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on Nov 22, 2011
Daniel DeBolt says the Xebra has had wheel bearings replaced and two battery replacements in "8000 miles" and the owner is happy with it?
I would be furious! Perhaps he meant 80,000 miles? Still not very good, but I suppose acceptable.
I got my leaf in May. I'm told it was on the ship that sailed just before the earthquake. At first I experimented in extreme electron saving behavior to get an idea of a max range. Driving on relatively flat roads at speeds no greater than 45 I was able to extract an approximate range of 130 miles one warm summer day in Benicia. Conversely, driving like I do in my Audi TT, I get as little as 60 miles. I rarely go more than 40 so my anxiety level is zero. Yes, I kept the TT to avoid getting trapped but now drive it so infrequently I've had to resort to jumper cables twice!
In addition to the federal tax credit and the state rebate there is a tax credit for any electrical work you do and the Blink 220 charger/installation comes free thanks to another program.
Ironically, my wife and I are not the most conservative utility customers. Our PG&E bills were already $300+/mo and adding a juice hungry 24kwh battery to the mix just piles another 350 kwh on top at the highest rates. It's not pretty. My May bill went up $150 for about 900 miles of use.
PG&E has two mail programs for electric cars. The first gives you an attractive rate in non-peak hours (after midnight) which is fine for the car but unless you use most of your electricity after midnight doing laundry, etc. then you may be paying more during peak hours than you are now, depending on your current plan. For me it would have meant higher day rates and probably would have been worse than doing nothing.
But, their 2nd plan(E-9B)was quite the opposite. It requires that you split/upgrade your electric service and add a 2nd meter. The cost of this work, for me, was $2000 for an electrician, $250 for the meter + city permit. I was fortunate that our 200 amp system was judged adequate by PG&E meaning we didn't have to upgrade and involve them for anything other than service cutoff and restart which are free. If they have to do anything else it can get costly and might make it impossible for some.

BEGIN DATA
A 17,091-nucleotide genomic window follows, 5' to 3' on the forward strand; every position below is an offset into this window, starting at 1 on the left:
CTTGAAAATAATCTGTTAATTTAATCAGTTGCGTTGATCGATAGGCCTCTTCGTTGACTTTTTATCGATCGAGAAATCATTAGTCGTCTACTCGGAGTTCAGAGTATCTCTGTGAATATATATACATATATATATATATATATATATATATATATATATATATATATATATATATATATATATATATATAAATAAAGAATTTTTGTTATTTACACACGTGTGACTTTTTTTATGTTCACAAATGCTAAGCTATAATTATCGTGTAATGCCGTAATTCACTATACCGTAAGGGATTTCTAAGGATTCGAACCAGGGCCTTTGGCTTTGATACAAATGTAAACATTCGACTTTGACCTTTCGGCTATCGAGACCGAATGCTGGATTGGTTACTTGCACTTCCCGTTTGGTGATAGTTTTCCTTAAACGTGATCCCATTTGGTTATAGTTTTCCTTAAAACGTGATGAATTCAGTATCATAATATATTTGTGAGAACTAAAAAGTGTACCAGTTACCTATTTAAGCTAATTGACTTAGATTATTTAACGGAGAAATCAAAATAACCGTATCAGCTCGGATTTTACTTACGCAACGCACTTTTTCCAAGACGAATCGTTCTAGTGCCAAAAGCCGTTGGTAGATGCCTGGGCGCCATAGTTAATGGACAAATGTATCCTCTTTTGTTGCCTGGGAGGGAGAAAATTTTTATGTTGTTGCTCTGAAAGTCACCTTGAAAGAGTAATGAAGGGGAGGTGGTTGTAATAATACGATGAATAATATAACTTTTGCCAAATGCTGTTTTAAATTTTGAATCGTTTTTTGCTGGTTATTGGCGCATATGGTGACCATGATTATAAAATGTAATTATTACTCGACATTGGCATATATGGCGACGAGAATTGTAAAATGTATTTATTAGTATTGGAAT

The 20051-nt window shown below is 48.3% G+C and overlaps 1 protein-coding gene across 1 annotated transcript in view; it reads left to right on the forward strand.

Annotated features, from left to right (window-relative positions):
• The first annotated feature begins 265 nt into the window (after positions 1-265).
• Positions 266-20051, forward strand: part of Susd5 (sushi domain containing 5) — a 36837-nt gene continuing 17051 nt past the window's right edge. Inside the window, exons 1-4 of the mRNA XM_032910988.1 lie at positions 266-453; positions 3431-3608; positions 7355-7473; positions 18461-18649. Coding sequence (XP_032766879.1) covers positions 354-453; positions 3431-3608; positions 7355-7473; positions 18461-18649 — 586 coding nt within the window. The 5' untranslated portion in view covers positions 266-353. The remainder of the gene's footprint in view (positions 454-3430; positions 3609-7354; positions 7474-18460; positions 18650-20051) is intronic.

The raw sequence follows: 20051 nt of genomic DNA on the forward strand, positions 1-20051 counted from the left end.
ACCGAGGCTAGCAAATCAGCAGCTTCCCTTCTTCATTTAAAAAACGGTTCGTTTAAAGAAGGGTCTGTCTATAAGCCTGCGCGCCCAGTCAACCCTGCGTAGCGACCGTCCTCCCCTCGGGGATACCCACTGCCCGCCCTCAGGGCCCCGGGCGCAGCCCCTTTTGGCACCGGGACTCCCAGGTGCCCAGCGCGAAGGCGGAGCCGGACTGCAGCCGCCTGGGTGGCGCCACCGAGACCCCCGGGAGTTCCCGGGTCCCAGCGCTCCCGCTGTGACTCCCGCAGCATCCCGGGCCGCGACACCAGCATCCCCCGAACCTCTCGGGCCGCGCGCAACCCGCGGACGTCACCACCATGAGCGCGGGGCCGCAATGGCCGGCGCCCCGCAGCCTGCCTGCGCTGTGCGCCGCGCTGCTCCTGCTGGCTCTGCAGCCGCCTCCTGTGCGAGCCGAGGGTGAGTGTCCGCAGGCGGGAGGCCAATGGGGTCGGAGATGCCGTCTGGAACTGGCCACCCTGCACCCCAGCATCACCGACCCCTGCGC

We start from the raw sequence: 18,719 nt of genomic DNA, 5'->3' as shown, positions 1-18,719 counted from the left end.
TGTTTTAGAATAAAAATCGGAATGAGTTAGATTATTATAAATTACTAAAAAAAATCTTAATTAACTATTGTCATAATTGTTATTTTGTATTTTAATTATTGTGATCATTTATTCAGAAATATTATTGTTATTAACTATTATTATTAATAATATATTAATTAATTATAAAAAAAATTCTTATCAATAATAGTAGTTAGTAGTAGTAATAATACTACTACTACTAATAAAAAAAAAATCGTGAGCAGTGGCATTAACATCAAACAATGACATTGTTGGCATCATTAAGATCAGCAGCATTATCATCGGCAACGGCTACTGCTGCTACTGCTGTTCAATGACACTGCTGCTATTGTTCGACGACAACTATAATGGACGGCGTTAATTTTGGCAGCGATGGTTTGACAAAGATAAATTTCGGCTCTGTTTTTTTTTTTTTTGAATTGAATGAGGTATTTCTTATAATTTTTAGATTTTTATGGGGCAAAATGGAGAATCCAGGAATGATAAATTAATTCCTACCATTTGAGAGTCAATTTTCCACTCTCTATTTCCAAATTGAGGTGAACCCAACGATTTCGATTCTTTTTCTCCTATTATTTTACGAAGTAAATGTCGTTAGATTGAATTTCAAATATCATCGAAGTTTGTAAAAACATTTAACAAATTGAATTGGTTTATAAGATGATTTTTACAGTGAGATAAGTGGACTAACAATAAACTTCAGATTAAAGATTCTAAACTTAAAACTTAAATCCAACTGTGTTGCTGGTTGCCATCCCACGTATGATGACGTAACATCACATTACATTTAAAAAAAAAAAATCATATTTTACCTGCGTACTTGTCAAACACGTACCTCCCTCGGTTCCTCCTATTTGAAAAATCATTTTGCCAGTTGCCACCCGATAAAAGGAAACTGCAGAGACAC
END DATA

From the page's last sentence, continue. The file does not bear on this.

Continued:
Since the installation of the 2nd meter and the charger I've averaged 1000 miles/month at a whopping cost of $16.00/mo using TT driving habits. The kwh rate at non peak is less than five cents. That's a savings of $134 from my May bill so the payback won't take long.
So, imagine a car that never has to stop at a gas station, ever, that costs $15/mo to operate, never needs an oil change, feels like an amusement ride when you punch it, and streams your current playlist from your bluetooth phone just seconds after you turn it on. Needless to say, I love this car!
twitter.com/ditchner The Human Side of Twitter
A good article describing a wide range of EV's from the quirky to the sporty.
As a LEAF owner in Tennessee I read with horror the peak electric rates paid by homeowners in CA. I think I am being ripped off at 9c KwH while those in rural counties around me pay 6/7 c KwH. Those rates are the same day or night. Not having TOU rates is going to backfire if EV's take off in appreciable numbers. EV owners should be encouraged to charge at night when usage is otherwise low.
I have put 4,500 miles on my LEAF in 4 months and am enjoying the vehicle very much. Only 5 journeys were out of its range in this time, and thanks to the installation of chargers one of the those trips is now possible with the LEAF. Things will only get better for EV owners as gas prices rise and charging stations get deployed.
EV's are the future of motoring. Once you have driven one fora week or two going back to a conventional car is unpleasant. It's like going back to dial-up after enjoying broadband, the driving experience is that much better. Plus it's cheaper to drive.
Does anyone ever stop and ask where the electricity comes from that charges your car? Oh, not your problem? What a perfect fit for the self-righteous not-in-my-backyard progressive people of Mountain View.
Somehow burning coal hundreds of miles away from your car, and transforming that into stored energy in one of the least efficient transmissions of energy possible, is being "green."
Burning coal in Stockton is better than burning gasoline in Mountain View!
Don't ask them how much it will cost to charge up, or for that matter, turn on the TV, when everyone has a battery car, as they would like to see happen. I forgot, they don't watch TV or even have a TV.
Isn't this the same state that has rolling brown-outs due to a failing grid and no new power plants being built because it will destroy the owls' natural habitat? Where is all this new capacity going to come from?
All I know is that I feel so smug when I ride my bike past a battery car driver. Those people are such polluters, OMG!
There is virtually no coal-generated electricity in PG&E's power mix. Night time electricity is mostly nuclear, geothermal, wind and natural gas-generated.
There are lots of new power plants being built in California. Most of them are solar, which helps provide power near the summer peak loads that occur in the late afternoon.
The rolling brownouts of 10 years ago were entirely the result of market manipulation that followed on the heels of a poorly designed deregulation of the utility market.
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